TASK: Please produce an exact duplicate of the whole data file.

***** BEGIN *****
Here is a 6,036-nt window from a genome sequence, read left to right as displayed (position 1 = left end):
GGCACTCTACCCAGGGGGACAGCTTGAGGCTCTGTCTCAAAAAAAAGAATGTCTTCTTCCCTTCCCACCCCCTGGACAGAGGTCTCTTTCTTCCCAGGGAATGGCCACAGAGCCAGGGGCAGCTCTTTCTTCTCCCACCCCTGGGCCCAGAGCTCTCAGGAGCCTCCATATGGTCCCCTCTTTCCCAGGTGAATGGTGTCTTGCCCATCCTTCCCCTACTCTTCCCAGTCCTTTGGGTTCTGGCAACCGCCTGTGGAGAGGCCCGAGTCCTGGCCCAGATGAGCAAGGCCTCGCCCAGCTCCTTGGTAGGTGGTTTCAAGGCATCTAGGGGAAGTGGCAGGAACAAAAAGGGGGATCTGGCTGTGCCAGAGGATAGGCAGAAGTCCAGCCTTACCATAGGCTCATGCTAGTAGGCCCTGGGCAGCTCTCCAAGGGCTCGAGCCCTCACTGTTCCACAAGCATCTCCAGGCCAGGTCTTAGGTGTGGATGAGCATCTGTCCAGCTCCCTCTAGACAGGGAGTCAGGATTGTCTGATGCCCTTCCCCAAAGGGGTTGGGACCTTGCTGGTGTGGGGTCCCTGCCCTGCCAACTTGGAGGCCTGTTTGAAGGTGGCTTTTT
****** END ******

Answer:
Here is a 6,036-nt window from a genome sequence, read left to right as displayed (position 1 = left end):
GGCACTCTACCCAGGGGGACAGCTTGAGGCTCTGTCTCAAAAAAAAGAATGTCTTCTTCCCTTCCCACCCCCTGGACAGAGGTCTCTTTCTTCCCAGGGAATGGCCACAGAGCCAGGGGCAGCTCTTTCTTCTCCCACCCCTGGGCCCAGAGCTCTCAGGAGCCTCCATATGGTCCCCTCTTTCCCAGGTGAATGGTGTCTTGCCCATCCTTCCCCTACTCTTCCCAGTCCTTTGGGTTCTGGCAACCGCCTGTGGAGAGGCCCGAGTCCTGGCCCAGATGAGCAAGGCCTCGCCCAGCTCCTTGGTAGGTGGTTTCAAGGCATCTAGGGGAAGTGGCAGGAACAAAAAGGGGGATCTGGCTGTGCCAGAGGATAGGCAGAAGTCCAGCCTTACCATAGGCTCATGCTAGTAGGCCCTGGGCAGCTCTCCAAGGGCTCGAGCCCTCACTGTTCCACAAGCATCTCCAGGCCAGGTCTTAGGTGTGGATGAGCATCTGTCCAGCTCCCTCTAGACAGGGAGTCAGGATTGTCTGATGCCCTTCCCCAAAGGGGTTGGGACCTTGCTGGTGTGGGGTCCCTGCCCTGCCAACTTGGAGGCCTGTTTGAAGGTGGCTTTTT